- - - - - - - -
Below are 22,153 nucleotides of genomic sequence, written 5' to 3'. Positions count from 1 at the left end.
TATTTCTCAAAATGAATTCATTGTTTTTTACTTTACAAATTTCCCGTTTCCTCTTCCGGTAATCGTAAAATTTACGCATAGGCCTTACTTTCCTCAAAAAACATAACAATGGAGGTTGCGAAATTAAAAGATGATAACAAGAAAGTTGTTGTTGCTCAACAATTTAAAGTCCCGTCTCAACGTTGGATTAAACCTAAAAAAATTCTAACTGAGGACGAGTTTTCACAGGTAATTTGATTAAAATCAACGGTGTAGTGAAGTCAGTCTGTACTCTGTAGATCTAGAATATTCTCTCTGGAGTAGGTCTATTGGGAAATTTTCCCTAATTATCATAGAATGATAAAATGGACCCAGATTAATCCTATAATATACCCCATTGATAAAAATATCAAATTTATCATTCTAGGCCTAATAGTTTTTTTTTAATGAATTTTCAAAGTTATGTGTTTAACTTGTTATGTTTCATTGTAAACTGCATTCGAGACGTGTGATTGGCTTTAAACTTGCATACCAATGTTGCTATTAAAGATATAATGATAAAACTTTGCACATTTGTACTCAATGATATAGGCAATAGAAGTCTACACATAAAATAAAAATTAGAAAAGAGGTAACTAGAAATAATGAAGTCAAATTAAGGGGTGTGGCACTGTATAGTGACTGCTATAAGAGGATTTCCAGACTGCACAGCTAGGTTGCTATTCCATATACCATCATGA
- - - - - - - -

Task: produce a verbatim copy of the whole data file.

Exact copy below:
Below are 22,153 nucleotides of genomic sequence, written 5' to 3'. Positions count from 1 at the left end.
TATTTCTCAAAATGAATTCATTGTTTTTTACTTTACAAATTTCCCGTTTCCTCTTCCGGTAATCGTAAAATTTACGCATAGGCCTTACTTTCCTCAAAAAACATAACAATGGAGGTTGCGAAATTAAAAGATGATAACAAGAAAGTTGTTGTTGCTCAACAATTTAAAGTCCCGTCTCAACGTTGGATTAAACCTAAAAAAATTCTAACTGAGGACGAGTTTTCACAGGTAATTTGATTAAAATCAACGGTGTAGTGAAGTCAGTCTGTACTCTGTAGATCTAGAATATTCTCTCTGGAGTAGGTCTATTGGGAAATTTTCCCTAATTATCATAGAATGATAAAATGGACCCAGATTAATCCTATAATATACCCCATTGATAAAAATATCAAATTTATCATTCTAGGCCTAATAGTTTTTTTTTAATGAATTTTCAAAGTTATGTGTTTAACTTGTTATGTTTCATTGTAAACTGCATTCGAGACGTGTGATTGGCTTTAAACTTGCATACCAATGTTGCTATTAAAGATATAATGATAAAACTTTGCACATTTGTACTCAATGATATAGGCAATAGAAGTCTACACATAAAATAAAAATTAGAAAAGAGGTAACTAGAAATAATGAAGTCAAATTAAGGGGTGTGGCACTGTATAGTGACTGCTATAAGAGGATTTCCAGACTGCACAGCTAGGTTGCTATTCCATATACCATCATGA